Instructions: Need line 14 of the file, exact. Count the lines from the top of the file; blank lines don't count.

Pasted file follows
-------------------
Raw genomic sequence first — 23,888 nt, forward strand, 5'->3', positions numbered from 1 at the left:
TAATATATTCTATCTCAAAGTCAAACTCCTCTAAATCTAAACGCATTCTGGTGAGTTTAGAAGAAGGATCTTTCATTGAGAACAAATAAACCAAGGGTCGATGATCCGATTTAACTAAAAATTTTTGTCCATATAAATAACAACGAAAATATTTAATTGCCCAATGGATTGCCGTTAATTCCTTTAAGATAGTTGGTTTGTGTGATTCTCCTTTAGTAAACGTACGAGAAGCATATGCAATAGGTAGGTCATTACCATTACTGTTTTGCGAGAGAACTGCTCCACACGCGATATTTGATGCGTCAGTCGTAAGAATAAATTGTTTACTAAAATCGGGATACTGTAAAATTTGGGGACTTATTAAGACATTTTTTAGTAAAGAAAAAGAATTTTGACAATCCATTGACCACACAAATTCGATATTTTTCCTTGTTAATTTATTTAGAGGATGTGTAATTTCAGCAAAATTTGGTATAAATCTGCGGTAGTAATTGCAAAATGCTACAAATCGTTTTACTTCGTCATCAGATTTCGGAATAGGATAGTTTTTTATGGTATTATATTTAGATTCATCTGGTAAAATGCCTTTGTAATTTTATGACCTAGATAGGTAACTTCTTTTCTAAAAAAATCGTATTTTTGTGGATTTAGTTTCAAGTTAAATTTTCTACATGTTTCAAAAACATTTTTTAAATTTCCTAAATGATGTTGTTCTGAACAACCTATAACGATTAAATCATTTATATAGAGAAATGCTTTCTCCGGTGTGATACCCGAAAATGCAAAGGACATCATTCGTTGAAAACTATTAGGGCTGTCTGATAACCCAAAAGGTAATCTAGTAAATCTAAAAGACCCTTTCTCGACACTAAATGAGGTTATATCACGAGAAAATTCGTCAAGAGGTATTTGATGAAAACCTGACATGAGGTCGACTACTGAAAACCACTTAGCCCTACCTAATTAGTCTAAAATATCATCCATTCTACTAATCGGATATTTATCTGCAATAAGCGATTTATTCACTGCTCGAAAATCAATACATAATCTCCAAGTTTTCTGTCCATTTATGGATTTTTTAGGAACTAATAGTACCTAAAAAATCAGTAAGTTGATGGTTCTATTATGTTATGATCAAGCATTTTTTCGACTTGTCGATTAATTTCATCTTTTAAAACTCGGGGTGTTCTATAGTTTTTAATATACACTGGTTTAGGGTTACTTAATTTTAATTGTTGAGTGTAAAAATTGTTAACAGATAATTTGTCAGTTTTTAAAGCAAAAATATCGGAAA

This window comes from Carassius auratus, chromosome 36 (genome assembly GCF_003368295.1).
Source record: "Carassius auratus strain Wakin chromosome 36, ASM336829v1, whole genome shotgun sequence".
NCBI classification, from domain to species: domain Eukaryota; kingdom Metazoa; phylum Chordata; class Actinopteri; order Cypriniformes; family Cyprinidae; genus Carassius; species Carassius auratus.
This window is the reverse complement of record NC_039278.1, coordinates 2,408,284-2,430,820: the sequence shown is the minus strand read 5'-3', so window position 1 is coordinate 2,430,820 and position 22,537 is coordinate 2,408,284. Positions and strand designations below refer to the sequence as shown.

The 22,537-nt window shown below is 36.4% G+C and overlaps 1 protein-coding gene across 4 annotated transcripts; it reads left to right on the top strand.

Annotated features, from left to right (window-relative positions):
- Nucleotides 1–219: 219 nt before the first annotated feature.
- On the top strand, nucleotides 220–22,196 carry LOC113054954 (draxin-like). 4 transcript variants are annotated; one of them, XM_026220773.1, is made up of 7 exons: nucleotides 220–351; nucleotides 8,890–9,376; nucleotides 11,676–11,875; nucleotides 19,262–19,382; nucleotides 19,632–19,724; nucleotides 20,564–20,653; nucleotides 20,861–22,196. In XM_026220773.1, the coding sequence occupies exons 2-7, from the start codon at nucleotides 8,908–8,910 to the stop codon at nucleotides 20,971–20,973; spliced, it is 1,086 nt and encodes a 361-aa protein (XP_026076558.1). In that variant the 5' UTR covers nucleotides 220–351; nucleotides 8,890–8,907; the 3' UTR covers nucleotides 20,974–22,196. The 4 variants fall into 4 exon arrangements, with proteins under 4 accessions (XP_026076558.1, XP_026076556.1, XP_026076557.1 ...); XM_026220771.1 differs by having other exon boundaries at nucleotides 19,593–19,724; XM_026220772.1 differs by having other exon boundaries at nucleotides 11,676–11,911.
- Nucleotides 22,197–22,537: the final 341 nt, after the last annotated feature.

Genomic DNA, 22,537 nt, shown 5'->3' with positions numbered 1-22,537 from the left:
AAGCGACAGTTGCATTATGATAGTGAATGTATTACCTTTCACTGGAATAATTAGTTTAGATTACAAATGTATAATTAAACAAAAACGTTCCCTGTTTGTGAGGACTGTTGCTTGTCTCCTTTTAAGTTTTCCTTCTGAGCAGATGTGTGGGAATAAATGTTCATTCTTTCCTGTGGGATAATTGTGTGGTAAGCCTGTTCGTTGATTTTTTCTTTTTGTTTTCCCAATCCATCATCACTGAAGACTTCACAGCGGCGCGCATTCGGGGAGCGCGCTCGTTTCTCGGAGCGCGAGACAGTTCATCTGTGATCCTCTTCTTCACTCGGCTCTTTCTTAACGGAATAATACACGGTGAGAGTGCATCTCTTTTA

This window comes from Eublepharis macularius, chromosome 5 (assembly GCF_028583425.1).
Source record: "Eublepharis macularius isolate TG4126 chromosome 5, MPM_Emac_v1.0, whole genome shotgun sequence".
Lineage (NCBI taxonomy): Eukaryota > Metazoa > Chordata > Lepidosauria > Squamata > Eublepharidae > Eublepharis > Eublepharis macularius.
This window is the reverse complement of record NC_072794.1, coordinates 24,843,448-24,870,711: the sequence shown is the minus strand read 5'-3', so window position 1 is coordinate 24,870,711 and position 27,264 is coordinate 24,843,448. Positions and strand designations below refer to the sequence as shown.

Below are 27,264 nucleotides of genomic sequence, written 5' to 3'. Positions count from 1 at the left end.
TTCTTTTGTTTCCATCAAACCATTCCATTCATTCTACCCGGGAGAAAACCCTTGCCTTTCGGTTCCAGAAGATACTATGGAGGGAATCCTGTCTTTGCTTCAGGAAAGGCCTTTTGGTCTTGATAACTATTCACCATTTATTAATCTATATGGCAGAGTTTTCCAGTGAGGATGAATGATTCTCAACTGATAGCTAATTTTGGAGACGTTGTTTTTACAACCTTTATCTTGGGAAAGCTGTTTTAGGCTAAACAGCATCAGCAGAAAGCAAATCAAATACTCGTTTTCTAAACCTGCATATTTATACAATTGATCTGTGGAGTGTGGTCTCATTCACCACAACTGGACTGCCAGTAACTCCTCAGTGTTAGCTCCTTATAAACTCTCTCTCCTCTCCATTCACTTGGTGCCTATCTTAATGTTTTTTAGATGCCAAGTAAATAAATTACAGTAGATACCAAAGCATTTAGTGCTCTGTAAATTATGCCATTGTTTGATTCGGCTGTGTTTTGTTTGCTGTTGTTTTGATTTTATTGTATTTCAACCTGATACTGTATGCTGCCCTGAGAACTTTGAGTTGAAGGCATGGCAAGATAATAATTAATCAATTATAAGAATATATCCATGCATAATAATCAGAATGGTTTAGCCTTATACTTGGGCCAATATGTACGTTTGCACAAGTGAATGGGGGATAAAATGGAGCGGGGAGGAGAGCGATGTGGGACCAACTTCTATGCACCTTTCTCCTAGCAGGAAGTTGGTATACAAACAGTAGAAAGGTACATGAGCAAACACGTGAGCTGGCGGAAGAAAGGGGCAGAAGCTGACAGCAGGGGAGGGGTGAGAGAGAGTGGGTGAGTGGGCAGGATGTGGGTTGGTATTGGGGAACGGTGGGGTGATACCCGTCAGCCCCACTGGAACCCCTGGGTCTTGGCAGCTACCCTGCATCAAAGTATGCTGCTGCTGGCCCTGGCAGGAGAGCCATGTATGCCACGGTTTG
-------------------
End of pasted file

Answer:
This window comes from Eublepharis macularius, chromosome 5 (assembly GCF_028583425.1).